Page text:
Acetyl hexapeptide-8 is frequently compared to BoNTs due to their similar mechanism of action and overlapping use as antiwrinkle agents. However, despite its recent uptrend in Google searches (Figure 1), “Argireline” is searched less than the term “Botox,” which has steadily up-trended over the past decade (Figure 2). Botox appears to have relatively substantial and consistent internet popularity compared to the newly popularized Argireline peptide.

Figure 1. Relative search volume of acetyl hexapeptide–related terms on Google from January 1, 2013, to January 1, 2023.
Figure 2. Comparison of relative Google search volume for search terms “Argireline” and “Botox” from January 1, 2013, to January 1, 2023.


This study is the first to describe the longitudinal internet popularity of the topical antiwrinkle agent acetyl hexapeptide-8 over the past decade. Viewers likely searched the internet to purchase or research Argireline peptide following exposure through social media or other sources. Though important studies demonstrating the antiwrinkle effects of acetyl hexapeptide-8 were published in 2013, the search volume of the product’s trade name, Argireline, increased exponentially in the year 2022 (Figure 1) [7]. This was likely due to the popularization of the serum through social media platforms such as TikTok. The longitudinal increase in Argireline and related terms’ search volumes confirms a growing public interest in the agent, likely as an alternative to traditional BoNTs. Despite its marketing as a cost-effective, less-invasive, and shorter-acting alternative to BoNTs [1,11], Google Trends data analysis revealed that the internet popularity of “Botox” increased within the last decade as well. Botox was searched for far more frequently than the newly popularized Argireline. This may be due to the perceived reliability of BoNTs, as they have been approved by the Food and Drug Administration for cosmetic use since 2002 [17,18].

The relatively low search volume for the terms “Acetyl hexapeptide-3” and “Acetyl hexapeptide-8” may stem from the knowledge barrier of scientific jargon and specialized terminology [19,20]. Products containing acetyl hexapeptide-8 appear to use the agent’s scientific nomenclature or its trade name in ingredient lists, with no consensus on the use of a single term. Internet users may be familiar with terms or phrases commonly used in English, such as “Botox in a Bottle” or “Argireline,” and rely on them to better comprehend the effects of the product [19,20]. Importantly, the conflicting public search trends between lay and scientific jargon may indicate a need for further scientific research on the agent and clarification to consumers regarding their acetyl hexapeptide-8 product options.

The less-invasive nature of acetyl hexapeptide-8, the ability to self-apply cost-effectively, and the minimal side effects are potential reasons for its increasing popularity over the past decade. Due to its lesser neurotoxicity and shorter-acting effects, acetyl hexapeptide-8 does not carry the risks of ptosis, eyebrow asymmetry, and other complications seen in facial BoNT injections [4,6,21]. The ability to self-apply acetyl hexapeptide-8 products brings down the cost of their usage, as sterile equipment and a medical professional are not required for their application. Argireline peptide solutions typically cost less than US $100 when purchased over the counter, whereas BoNT injections require a medical professional for administration, costing an average of US $300-US $600 [5,22]. The relatively low price point and over-the-counter status of acetyl hexapeptide-8 products allow them to improve accessibility to cosmetic dermatologic care. Self-application also improves accessibility to antiwrinkle care, as transportation to a site and appointment time are no longer barriers to treatment.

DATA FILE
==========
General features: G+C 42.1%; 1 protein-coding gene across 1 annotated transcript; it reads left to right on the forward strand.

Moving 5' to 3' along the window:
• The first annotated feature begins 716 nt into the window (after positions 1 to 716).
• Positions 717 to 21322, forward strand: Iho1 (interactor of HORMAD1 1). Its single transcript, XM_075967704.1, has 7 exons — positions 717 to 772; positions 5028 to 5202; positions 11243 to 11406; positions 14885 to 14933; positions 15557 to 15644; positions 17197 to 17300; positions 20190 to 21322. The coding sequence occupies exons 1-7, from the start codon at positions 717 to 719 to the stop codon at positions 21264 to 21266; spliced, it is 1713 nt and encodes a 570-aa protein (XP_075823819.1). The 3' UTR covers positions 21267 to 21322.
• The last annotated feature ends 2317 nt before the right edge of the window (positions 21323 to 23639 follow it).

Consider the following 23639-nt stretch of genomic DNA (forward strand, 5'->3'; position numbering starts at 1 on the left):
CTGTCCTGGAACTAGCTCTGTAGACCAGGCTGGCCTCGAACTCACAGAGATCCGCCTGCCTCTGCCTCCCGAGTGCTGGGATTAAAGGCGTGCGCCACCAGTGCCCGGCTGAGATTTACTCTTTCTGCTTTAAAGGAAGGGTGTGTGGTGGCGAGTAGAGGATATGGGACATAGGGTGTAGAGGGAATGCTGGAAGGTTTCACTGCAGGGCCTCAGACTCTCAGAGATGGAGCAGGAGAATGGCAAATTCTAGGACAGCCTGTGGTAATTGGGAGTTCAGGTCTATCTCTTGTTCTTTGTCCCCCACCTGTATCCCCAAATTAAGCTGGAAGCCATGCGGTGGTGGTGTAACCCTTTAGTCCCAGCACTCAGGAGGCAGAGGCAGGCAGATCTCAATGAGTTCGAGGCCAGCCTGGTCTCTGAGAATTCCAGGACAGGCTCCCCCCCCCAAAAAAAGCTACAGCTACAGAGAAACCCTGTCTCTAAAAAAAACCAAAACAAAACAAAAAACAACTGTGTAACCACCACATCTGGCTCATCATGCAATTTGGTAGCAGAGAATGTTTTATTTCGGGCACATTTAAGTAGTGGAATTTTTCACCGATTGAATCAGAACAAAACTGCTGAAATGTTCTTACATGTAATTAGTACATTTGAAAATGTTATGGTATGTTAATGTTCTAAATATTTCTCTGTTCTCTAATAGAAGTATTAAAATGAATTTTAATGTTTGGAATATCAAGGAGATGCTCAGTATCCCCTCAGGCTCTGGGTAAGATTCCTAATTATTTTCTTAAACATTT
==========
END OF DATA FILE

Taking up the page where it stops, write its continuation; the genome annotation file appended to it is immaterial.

There are various strengths to this project. The anonymity of Google Trends big data limits interviewer and chronology bias. Observing internet search volume gauges consumer interest and exposure without the financial barrier of product purchase. As of 2022, Google is the most-used search engine, occupying 86.99% of the United States search engine market [13]. Therefore, Google search volumes provide the most complete understanding of public interest and internet exposure to acetyl hexapeptide-8. A limitation of Google Trends’ big data is the lack of community and individual-level data, hindering assessment groups with differing representation. It also allows for potential bias from differences in the interests of Google users compared to those who use other search engines.

Understanding consumers’ skincare preferences can guide future research regarding trending products’ efficacy, safety, and innovation. Future directions for acetyl hexapeptide-8 research include its potential use as a therapeutic agent alongside the current cosmetic indications. Assessing Argireline use in various socioeconomic groups, age groups, and geographic locations may provide greater insight into its role as an accessible option for dermatologic health maintenance.


This study was the first to analyze public interest in acetyl hexapeptide-8, as described by the relative search volume of acetyl hexapeptide-related terms on Google over the past decade. Though the agent’s antiwrinkle effects were published in 2013, results indicate a recent surge in internet popularity in 2022. Acetyl hexapeptide-8 can improve access to antiwrinkle care due to its low price point, over-the-counter status, and ability to be self-applied. The authors recommend additional research assessing the safety profiles of acetyl hexapeptide-8 products as well as their use and interest among various demographics.

Conflicts of Interest

None declared.

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BoNT: botulinum neurotoxin
SNAP-25: synaptosomal-associated proteins of 25 kDa
SNARE: soluble N-ethylmaleimide-sensitive factor activating protein receptor

Edited by R Dellavalle, S Zhao; submitted 01.11.23; peer-reviewed by A Kluczyk, A Cao; comments to author 25.12.23; revised version received 30.12.23; accepted 28.01.24; published 20.02.24.


©Sofia Eva Olsson, Bhavana Sreepad, Trevor Lee, Manal Fasih, Arman Fijany. Originally published in JMIR Dermatology (, 20.02.2024.

This is an open-access article distributed under the terms of the Creative Commons Attribution License (, which permits unrestricted use, distribution, and reproduction in any medium, provided the original work, first published in JMIR Dermatology, is properly cited. The complete bibliographic information, a link to the original publication on, as well as this copyright and license information must be included.